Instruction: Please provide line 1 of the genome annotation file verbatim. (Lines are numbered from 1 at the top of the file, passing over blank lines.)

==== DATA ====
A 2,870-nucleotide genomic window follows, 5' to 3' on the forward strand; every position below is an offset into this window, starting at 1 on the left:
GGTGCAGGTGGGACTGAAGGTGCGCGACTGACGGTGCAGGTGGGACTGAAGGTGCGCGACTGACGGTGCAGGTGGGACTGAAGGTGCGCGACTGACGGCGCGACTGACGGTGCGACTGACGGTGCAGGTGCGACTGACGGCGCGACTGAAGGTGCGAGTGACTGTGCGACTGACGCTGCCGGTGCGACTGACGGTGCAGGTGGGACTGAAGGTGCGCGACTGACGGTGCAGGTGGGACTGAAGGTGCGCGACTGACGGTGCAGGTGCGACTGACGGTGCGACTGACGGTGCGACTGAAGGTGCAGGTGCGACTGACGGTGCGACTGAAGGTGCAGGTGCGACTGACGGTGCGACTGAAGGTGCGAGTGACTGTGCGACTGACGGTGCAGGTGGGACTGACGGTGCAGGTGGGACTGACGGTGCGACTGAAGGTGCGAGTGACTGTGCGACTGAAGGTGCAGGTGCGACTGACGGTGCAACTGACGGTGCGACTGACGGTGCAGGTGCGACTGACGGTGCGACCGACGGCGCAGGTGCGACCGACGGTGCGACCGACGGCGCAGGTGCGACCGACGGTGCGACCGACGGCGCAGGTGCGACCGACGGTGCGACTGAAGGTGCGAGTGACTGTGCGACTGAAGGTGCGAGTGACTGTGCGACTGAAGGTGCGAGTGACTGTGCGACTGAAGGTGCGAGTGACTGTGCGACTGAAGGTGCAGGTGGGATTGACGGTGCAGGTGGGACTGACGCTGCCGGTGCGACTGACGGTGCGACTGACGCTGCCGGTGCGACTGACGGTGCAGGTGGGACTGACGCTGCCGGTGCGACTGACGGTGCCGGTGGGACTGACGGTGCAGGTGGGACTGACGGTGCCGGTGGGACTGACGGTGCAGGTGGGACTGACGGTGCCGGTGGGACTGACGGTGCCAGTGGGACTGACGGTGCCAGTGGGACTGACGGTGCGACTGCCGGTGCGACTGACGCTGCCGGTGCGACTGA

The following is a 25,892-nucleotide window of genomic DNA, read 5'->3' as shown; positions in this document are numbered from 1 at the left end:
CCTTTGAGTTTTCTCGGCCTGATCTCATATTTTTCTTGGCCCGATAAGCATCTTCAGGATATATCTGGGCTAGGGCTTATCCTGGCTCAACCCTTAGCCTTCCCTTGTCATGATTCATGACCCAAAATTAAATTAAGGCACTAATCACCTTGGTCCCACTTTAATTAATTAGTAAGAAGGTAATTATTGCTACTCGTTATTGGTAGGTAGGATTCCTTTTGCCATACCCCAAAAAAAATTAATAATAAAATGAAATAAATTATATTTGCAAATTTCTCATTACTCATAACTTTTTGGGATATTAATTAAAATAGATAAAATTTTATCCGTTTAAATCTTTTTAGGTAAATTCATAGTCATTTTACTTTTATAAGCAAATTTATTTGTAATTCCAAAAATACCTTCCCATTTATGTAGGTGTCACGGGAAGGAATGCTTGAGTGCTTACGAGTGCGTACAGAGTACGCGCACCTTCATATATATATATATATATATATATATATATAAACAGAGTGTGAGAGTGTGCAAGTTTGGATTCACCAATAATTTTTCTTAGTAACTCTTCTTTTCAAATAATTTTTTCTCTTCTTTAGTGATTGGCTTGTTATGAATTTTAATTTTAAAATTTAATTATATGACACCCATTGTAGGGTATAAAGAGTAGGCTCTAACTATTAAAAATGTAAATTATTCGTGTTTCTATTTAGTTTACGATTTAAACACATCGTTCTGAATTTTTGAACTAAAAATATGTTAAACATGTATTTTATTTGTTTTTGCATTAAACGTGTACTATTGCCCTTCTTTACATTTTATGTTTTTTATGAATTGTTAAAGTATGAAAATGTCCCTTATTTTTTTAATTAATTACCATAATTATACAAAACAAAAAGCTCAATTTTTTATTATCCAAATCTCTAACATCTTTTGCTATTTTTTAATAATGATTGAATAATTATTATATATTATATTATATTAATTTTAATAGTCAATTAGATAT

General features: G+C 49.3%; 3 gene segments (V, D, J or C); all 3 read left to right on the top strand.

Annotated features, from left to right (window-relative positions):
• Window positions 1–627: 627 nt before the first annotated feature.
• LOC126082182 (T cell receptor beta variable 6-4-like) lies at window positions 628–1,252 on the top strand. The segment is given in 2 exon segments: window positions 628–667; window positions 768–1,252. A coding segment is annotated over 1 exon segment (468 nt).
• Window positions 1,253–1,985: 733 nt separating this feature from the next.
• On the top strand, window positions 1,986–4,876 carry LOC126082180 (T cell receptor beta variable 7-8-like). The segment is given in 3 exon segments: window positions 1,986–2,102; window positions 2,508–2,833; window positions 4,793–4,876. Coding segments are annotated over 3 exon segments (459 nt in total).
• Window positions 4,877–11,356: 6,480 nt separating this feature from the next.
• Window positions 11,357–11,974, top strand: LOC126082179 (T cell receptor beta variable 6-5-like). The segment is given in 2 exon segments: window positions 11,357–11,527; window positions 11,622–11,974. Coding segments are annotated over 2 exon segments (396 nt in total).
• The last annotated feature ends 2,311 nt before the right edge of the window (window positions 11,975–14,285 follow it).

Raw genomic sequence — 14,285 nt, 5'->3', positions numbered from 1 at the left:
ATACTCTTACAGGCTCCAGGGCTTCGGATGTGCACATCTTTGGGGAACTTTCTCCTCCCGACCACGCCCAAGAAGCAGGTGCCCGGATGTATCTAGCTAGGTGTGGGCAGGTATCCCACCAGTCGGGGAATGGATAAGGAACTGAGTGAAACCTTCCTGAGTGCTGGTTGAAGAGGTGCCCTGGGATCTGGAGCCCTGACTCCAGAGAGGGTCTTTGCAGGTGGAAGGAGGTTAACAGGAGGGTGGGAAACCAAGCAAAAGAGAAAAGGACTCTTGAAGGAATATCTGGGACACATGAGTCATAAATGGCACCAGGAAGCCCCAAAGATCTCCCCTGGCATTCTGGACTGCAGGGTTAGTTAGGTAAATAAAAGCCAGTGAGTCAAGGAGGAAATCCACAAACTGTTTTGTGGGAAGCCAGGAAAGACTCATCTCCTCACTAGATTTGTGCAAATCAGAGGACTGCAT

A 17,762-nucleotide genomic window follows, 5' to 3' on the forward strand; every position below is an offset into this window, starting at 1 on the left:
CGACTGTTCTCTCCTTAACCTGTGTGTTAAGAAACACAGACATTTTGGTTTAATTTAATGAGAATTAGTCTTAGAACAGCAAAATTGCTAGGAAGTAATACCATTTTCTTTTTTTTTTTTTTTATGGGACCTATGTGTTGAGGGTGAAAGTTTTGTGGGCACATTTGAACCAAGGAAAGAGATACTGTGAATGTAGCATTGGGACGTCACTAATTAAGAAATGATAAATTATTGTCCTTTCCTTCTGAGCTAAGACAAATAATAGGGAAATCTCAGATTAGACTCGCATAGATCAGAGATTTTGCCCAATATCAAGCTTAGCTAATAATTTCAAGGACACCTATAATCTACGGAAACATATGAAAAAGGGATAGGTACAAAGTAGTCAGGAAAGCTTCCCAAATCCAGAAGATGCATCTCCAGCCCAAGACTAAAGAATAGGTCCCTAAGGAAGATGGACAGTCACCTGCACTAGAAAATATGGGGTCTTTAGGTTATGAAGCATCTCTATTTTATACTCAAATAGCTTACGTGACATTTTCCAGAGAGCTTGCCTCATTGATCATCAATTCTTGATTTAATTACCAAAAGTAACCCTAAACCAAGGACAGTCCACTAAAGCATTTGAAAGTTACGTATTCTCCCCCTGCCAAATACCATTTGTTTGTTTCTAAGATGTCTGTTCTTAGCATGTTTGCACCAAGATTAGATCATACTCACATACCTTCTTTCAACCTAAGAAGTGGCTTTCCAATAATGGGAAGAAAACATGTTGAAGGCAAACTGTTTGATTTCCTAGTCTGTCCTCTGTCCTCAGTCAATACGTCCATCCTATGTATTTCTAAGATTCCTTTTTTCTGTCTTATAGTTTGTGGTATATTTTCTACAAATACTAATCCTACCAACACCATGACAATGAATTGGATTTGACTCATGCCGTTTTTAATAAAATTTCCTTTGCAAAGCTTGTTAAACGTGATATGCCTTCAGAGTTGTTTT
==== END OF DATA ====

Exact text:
A 2,870-nucleotide genomic window follows, 5' to 3' on the forward strand; every position below is an offset into this window, starting at 1 on the left: